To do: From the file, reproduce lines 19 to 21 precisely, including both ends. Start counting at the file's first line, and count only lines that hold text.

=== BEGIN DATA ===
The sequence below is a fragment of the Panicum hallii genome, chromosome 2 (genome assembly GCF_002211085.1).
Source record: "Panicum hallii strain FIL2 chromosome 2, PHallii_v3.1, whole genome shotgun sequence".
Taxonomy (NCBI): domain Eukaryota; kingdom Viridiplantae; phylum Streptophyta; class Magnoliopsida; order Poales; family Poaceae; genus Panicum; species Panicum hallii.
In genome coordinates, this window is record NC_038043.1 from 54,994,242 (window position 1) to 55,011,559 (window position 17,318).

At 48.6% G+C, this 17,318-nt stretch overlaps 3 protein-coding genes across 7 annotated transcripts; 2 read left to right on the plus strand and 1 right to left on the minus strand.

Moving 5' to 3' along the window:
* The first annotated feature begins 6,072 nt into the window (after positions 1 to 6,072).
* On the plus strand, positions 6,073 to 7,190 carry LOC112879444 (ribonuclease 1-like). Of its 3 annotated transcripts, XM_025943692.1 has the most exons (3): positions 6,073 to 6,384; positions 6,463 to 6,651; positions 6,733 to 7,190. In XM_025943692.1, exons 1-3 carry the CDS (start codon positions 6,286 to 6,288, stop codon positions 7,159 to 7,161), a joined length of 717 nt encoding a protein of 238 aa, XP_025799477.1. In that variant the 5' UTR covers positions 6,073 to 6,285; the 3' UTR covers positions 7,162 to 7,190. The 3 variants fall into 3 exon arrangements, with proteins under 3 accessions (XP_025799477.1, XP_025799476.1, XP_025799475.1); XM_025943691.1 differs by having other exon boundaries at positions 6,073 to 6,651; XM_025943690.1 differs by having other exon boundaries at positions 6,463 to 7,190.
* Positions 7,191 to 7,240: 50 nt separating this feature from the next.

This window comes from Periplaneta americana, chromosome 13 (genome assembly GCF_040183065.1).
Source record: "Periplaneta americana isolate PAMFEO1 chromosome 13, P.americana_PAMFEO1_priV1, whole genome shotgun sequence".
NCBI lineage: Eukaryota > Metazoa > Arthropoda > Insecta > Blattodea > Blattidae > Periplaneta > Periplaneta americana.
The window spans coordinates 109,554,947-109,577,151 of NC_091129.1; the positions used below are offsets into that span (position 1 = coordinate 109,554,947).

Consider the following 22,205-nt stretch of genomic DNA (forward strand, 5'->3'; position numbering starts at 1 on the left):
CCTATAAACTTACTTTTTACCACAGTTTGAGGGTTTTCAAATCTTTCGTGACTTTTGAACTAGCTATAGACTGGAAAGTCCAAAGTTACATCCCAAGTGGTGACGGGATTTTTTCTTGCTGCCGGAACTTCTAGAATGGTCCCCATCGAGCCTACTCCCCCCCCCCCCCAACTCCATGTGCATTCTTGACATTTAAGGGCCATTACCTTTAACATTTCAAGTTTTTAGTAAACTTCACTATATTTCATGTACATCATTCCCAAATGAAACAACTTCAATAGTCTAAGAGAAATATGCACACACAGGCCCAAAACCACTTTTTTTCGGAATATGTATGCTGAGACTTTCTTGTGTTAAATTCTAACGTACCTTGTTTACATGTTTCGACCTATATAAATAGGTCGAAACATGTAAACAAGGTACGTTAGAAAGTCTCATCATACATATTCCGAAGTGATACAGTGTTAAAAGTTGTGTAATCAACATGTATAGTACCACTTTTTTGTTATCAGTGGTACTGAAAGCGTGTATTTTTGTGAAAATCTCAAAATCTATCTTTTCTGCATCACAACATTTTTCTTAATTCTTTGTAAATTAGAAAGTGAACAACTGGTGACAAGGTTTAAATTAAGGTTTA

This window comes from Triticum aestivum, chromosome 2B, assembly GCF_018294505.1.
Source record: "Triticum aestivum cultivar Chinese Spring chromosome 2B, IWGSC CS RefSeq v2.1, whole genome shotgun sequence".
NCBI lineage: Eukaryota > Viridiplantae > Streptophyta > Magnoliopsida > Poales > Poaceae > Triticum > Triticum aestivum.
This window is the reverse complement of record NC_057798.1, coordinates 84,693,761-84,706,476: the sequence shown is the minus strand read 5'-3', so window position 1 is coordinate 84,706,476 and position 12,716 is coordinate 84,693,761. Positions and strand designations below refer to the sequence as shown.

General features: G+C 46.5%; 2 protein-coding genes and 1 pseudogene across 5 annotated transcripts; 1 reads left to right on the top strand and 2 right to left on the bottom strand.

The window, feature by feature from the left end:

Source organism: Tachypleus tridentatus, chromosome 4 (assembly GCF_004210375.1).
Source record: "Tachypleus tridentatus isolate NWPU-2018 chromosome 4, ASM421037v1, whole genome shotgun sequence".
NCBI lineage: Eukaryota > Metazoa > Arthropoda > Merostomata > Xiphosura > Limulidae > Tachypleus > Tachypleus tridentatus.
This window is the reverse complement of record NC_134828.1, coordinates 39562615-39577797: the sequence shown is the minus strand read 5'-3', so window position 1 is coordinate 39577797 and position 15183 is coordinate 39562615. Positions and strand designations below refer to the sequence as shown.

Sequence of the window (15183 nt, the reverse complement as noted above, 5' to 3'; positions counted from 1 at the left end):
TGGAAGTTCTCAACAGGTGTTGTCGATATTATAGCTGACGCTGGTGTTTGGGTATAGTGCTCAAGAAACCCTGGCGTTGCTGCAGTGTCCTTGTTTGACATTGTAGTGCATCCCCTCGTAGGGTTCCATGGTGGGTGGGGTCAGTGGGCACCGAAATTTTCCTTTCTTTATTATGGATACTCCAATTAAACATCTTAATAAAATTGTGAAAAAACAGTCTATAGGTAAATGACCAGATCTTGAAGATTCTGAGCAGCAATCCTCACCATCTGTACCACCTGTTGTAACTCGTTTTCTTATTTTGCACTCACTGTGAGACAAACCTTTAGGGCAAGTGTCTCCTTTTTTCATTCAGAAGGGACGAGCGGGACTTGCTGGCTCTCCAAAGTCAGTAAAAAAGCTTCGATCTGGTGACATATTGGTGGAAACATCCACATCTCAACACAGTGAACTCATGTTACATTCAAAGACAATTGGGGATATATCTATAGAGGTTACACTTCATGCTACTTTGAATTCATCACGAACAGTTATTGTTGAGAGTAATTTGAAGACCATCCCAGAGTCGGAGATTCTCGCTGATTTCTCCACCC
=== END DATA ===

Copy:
This window is the reverse complement of record NC_057798.1, coordinates 84,693,761-84,706,476: the sequence shown is the minus strand read 5'-3', so window position 1 is coordinate 84,706,476 and position 12,716 is coordinate 84,693,761. Positions and strand designations below refer to the sequence as shown.

General features: G+C 46.5%; 2 protein-coding genes and 1 pseudogene across 5 annotated transcripts; 1 reads left to right on the top strand and 2 right to left on the bottom strand.

The window, feature by feature from the left end: